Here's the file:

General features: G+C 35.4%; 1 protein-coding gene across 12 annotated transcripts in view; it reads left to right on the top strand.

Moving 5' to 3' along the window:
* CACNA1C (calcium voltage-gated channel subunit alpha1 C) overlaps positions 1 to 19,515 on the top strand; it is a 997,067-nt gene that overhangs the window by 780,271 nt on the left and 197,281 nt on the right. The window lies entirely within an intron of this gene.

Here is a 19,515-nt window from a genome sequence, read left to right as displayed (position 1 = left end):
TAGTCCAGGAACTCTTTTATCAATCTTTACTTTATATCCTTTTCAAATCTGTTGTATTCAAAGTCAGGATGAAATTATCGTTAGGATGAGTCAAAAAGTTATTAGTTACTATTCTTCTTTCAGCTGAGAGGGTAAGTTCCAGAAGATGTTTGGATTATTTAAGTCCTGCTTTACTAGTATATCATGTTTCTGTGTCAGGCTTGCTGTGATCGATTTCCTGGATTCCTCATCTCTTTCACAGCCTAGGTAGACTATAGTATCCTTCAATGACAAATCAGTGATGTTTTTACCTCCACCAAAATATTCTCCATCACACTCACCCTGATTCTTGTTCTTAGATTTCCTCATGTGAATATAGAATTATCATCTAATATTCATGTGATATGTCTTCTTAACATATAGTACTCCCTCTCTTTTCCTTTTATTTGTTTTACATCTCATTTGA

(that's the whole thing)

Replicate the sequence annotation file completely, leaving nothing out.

General features: G+C 35.4%; 1 protein-coding gene across 12 annotated transcripts in view; it reads left to right on the top strand.

Moving 5' to 3' along the window:
* CACNA1C (calcium voltage-gated channel subunit alpha1 C) overlaps positions 1 to 19,515 on the top strand; it is a 997,067-nt gene that overhangs the window by 780,271 nt on the left and 197,281 nt on the right. The window lies entirely within an intron of this gene.

Here is a 19,515-nt window from a genome sequence, read left to right as displayed (position 1 = left end):
TAGTCCAGGAACTCTTTTATCAATCTTTACTTTATATCCTTTTCAAATCTGTTGTATTCAAAGTCAGGATGAAATTATCGTTAGGATGAGTCAAAAAGTTATTAGTTACTATTCTTCTTTCAGCTGAGAGGGTAAGTTCCAGAAGATGTTTGGATTATTTAAGTCCTGCTTTACTAGTATATCATGTTTCTGTGTCAGGCTTGCTGTGATCGATTTCCTGGATTCCTCATCTCTTTCACAGCCTAGGTAGACTATAGTATCCTTCAATGACAAATCAGTGATGTTTTTACCTCCACCAAAATATTCTCCATCACACTCACCCTGATTCTTGTTCTTAGATTTCCTCATGTGAATATAGAATTATCATCTAATATTCATGTGATATGTCTTCTTAACATATAGTACTCCCTCTCTTTTCCTTTTATTTGTTTTACATCTCATTTGA